The biggest difference with a CCRC early acceptance program versus a traditional CCRC waiting list, however, is that those approved for the early acceptance program go ahead and pay some or all of their CCRC entry fee. Depending on the community, that fee can range from a few thousand dollars to over $100,000. (Based on the terms of the CCRC contract, some portion of that entry fee may be refundable if the resident moves out of the CCRC or as a payment to their heirs. Learn more about how refundable entry fees work.)
Benefits of CCRC early acceptance vs. traditional 55 plus community waitlist
Why would someone choose a CCRC early acceptance program instead of just paying the relatively nominal fee to get on a traditional 55 plus community waiting list? Well, for those who feel that an early acceptance program makes sense for them, there are some potential advantages.
First, let’s talk dollars and cents: The cost of nearly everything is only going up, and this includes the cost of CCRCs’ entry fees. In some cases (depending on the terms of the specific community’s contract), taking part in a CCRC’s early acceptance program allows you to lock into today’s entry fee prices, even if you don’t plan to move into the CCRC for some time.
Second, in most cases, getting approved for a CCRC’s early acceptance program gives you access to nearly all of the community’s amenities and services. This is a key distinction from a traditional waiting list at a CCRC or other type of 55 plus community, which will likely only grant you access to certain amenities like the fitness center/pool and/or campus events.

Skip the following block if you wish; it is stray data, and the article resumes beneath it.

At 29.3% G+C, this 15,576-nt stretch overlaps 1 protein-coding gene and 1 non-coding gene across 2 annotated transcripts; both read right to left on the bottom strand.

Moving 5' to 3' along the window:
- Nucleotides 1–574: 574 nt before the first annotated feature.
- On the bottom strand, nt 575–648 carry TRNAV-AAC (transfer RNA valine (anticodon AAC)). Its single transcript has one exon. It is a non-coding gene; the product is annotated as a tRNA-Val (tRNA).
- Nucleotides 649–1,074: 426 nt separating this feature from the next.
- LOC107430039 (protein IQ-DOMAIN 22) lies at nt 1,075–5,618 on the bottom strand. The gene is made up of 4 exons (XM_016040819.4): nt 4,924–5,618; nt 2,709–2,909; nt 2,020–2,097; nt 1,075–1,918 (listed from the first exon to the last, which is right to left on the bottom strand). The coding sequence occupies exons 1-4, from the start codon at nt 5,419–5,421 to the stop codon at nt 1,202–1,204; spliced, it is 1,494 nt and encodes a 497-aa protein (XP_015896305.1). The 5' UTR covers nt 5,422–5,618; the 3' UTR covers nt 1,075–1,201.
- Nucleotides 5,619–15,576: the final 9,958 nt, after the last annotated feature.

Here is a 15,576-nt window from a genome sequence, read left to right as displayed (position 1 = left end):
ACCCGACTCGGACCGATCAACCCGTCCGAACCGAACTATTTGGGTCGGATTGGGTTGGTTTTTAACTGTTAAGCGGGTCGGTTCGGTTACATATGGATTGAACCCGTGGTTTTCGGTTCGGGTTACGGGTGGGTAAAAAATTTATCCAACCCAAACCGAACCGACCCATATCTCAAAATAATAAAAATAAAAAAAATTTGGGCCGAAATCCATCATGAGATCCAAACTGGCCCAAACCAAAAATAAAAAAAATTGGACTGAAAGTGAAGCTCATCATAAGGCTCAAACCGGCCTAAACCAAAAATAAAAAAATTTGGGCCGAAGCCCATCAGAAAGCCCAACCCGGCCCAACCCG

To expound on this point: Unlike a regular CCRC waiting list, with early acceptance approval (depending on the contract terms), you may be able to utilize the CCRC’s on-site healthcare services — things like primary care or even some specialized care like physical/occupational therapy services. You may even be given access to the on-site assisted living and/or skilled nursing care facilities, if needed, just like a CCRC resident — even though you are still living in your own home outside of the community.
But arguably one of the biggest advantages of opting to take part in early acceptance at a CCRC is that these programs often will allow approved participants to move in even if their health status has declined since the time of their approval and they are no longer able to live independently at move in. This is another key distinction from the traditional CCRC waiting list, which typically requires a new resident to be healthy enough to safely live independently at move in.
Which waiting list option is right for you?
Getting your name on the 55 plus community waiting list is a key step in your senior living decision. And if you opt for a CCRC, an early acceptance program might be worth considering.
One of the key reasons that many people decide they want to eventually move to a CCRC is the peace of mind that comes with knowing you will have access to a continuum of care services, should you ever need them. But for those who want some added sense of security, taking part in a CCRC’s early acceptance program allows you to continue to live in your own home until you are ready to move to the CCRC while still having the benefit of ready-access to any care services on the CCRC’s campus that you may need. Additionally, the stress of timing your CCRC move so that you are still healthy enough to get approved for move-in is removed as a variable.
It is important to note that opting to apply for early acceptance is more of a financial commitment than the traditional CCRC waitlist, however. While some portion of the entry fee that must be paid to take part in early acceptance may be refundable, it is still financially wise to feel confident that you have chosen the community that is the best fit for you.